Cowan ran through a number of reminders on where we currently are with Open Access. She presented stark figures demonstrating just how unsustainable the current subscription model is for libraries. The increasing costs of commercially published journals are damaging monograph budgets, and even impacting on the ability to hire new staff. Cowan outlined how Canadian institutions are seeking to counter this current crisis. Assessing which journals are absolutely critical has served as useful leverage in negotiations, particularly in breaking down “big deal” packages. However, she asserted that the best solution is to diminish the power that commercial publishers have over libraries. Cowan gave a very useful overview of Open Access policies and initiatives in Canada, including the University of Lethbridge Journal Incubator. The obstacles and incentives for Open Access publishing were also discussed. Cowan called on librarians to lead by example, advocate for positive OA publishing and policies, and to demonstrate the many benefits of Open Access to our academic colleagues.

Bulock spoke more specifically about hybrid journals and the many reasons why they are problematic. A hybrid journal is one which has both a subscription fee, plus an additional fee if the author wants to make their article Open Access. Bulock identified reasons why these are a popular choice. Publishing in a hybrid meets many OA mandates, but still has the “prestige” element required for promotion and tenure. For the library, hybrid journals are a particular challenge to integrate with Link Resolvers and Discovery layers. Bulock explained that within a hybrid journal, it is difficult to define which articles the library has access to. If the library doesn’t index OA articles, the user is probably getting better results via a Google search. The use of NISO Access and License Indicators offer an article level indicator in the metadata, however Bulock revealed that this is not being used by many publishers of hybrid journals, or it is being implemented incorrectly. There is high volume of research published, particularly in the UK, in hybrid journals, creating a real need to index this content correctly. Bulock concluded with suggestions for what librarians faced with this challenge can do. These included discussing the issue with your discovery and content providers, and advocating for the proper use of the NISO indicators.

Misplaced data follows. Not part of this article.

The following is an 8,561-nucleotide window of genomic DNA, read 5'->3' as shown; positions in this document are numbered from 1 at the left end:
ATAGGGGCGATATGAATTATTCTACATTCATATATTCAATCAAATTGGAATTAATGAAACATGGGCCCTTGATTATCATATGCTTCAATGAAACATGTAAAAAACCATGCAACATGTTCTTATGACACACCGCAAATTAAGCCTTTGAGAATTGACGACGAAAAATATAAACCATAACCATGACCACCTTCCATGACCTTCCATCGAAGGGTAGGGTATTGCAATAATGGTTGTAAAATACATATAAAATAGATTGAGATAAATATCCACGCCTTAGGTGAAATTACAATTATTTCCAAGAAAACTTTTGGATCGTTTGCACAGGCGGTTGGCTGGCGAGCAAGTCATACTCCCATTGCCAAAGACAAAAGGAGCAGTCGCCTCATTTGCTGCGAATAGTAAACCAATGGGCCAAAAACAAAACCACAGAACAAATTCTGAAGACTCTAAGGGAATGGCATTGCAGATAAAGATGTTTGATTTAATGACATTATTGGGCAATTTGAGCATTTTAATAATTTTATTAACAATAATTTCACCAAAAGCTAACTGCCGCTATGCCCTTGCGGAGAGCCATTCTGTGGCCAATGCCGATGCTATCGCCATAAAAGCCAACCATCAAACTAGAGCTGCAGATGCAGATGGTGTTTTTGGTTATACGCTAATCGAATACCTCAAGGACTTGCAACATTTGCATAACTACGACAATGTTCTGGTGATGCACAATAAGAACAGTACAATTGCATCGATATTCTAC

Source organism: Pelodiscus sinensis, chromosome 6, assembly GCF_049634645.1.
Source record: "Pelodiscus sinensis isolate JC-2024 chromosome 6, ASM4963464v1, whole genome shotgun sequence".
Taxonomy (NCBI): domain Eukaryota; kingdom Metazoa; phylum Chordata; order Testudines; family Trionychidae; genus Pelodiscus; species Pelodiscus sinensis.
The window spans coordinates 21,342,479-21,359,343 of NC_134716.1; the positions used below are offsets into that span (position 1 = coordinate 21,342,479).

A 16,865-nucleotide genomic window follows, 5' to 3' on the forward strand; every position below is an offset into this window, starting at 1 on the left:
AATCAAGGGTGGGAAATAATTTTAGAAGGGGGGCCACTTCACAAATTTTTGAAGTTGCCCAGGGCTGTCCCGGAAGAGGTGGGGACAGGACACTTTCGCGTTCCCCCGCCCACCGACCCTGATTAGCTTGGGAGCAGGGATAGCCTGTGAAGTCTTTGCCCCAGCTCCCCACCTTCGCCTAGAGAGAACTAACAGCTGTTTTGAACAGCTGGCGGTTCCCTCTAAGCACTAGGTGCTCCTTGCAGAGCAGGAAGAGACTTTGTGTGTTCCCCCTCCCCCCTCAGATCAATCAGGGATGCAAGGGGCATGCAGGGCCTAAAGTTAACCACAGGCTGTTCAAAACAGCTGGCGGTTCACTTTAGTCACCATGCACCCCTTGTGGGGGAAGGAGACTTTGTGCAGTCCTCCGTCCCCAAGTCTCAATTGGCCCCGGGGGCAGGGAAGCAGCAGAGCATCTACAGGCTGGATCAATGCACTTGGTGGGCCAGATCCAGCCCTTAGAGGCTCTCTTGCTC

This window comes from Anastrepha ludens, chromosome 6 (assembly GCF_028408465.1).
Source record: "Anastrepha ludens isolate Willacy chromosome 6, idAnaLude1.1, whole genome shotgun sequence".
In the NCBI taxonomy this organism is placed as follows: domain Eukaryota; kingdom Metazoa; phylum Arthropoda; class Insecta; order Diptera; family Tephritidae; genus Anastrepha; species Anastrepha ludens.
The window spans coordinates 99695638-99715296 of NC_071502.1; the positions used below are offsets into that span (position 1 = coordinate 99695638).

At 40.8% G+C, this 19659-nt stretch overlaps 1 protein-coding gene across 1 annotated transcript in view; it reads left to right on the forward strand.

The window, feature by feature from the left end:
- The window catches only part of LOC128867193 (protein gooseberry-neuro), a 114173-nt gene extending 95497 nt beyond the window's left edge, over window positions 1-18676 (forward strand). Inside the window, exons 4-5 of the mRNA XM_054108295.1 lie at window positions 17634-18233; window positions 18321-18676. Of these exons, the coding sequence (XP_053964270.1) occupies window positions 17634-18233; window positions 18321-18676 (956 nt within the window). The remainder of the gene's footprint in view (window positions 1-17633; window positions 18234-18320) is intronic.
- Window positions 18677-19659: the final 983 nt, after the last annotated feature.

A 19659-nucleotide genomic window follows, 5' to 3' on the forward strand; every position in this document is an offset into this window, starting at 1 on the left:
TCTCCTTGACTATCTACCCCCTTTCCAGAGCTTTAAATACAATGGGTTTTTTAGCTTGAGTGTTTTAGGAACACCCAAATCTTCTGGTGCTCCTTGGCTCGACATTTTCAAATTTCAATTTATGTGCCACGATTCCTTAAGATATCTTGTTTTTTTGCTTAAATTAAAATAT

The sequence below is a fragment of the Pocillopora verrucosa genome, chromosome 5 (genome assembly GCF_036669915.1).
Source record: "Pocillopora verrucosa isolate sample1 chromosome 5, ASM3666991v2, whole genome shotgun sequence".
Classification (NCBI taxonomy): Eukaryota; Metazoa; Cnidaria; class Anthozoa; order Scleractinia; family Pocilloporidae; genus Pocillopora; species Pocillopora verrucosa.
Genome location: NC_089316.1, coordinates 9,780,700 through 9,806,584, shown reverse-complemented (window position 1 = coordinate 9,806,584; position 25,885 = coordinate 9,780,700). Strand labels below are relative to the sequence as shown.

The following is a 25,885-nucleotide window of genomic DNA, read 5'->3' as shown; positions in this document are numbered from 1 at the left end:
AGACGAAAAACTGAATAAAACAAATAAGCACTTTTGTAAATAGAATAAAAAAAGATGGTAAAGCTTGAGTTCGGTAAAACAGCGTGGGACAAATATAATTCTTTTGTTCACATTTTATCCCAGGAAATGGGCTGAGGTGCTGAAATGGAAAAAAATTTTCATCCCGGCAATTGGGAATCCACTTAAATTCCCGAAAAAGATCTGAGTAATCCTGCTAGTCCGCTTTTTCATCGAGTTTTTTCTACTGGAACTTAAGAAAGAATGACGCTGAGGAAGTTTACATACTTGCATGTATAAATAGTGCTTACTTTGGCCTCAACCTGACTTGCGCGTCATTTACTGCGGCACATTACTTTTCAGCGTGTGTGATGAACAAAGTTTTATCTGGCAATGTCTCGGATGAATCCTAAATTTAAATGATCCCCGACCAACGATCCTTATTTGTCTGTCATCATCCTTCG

I highly recommend viewing the slides from this presentation, and the full Conference Proceedings, to gain an insight into the various models and why we should advocate for “true” Open Access publishing.

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Can transparency in publishing costs clear the way for open scholarly communications?

As part of my application for the John Merriman Award I responded to the question “What is the biggest challenge facing you in your current job and how, in an ideal world, would you address it?” In July, I expanded on this answer for an editorial in UKSG eNews.

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NASIG 2016: My schedule

These are the sessions I am planning to attend. (The full schedule is available here: http://nasig2016.sched.org/#!) As always, there are a couple of clashes, so I may hop between some sessions (sorry speakers, please don’t find it rude).